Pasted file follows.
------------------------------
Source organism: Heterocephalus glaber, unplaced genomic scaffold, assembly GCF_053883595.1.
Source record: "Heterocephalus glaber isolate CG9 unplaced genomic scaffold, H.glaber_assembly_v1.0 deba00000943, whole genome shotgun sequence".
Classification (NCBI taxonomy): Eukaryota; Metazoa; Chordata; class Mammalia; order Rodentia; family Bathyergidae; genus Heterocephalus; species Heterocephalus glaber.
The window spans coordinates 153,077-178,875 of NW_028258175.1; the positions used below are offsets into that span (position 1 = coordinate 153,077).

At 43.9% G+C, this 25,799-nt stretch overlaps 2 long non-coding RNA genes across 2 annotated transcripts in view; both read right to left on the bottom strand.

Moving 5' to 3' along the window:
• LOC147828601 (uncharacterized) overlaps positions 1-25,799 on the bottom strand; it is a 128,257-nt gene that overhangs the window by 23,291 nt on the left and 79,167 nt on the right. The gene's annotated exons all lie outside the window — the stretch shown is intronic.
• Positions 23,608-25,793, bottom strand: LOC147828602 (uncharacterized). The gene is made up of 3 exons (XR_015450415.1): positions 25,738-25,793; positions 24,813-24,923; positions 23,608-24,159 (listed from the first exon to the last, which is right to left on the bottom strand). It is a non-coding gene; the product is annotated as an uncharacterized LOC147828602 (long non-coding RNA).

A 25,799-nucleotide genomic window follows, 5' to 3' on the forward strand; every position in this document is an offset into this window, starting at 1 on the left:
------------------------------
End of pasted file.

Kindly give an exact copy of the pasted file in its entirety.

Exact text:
Source organism: Heterocephalus glaber, unplaced genomic scaffold, assembly GCF_053883595.1.
Source record: "Heterocephalus glaber isolate CG9 unplaced genomic scaffold, H.glaber_assembly_v1.0 deba00000943, whole genome shotgun sequence".
Classification (NCBI taxonomy): Eukaryota; Metazoa; Chordata; class Mammalia; order Rodentia; family Bathyergidae; genus Heterocephalus; species Heterocephalus glaber.
The window spans coordinates 153,077-178,875 of NW_028258175.1; the positions used below are offsets into that span (position 1 = coordinate 153,077).

At 43.9% G+C, this 25,799-nt stretch overlaps 2 long non-coding RNA genes across 2 annotated transcripts in view; both read right to left on the bottom strand.

Moving 5' to 3' along the window:
• LOC147828601 (uncharacterized) overlaps positions 1-25,799 on the bottom strand; it is a 128,257-nt gene that overhangs the window by 23,291 nt on the left and 79,167 nt on the right. The gene's annotated exons all lie outside the window — the stretch shown is intronic.
• Positions 23,608-25,793, bottom strand: LOC147828602 (uncharacterized). The gene is made up of 3 exons (XR_015450415.1): positions 25,738-25,793; positions 24,813-24,923; positions 23,608-24,159 (listed from the first exon to the last, which is right to left on the bottom strand). It is a non-coding gene; the product is annotated as an uncharacterized LOC147828602 (long non-coding RNA).

A 25,799-nucleotide genomic window follows, 5' to 3' on the forward strand; every position in this document is an offset into this window, starting at 1 on the left: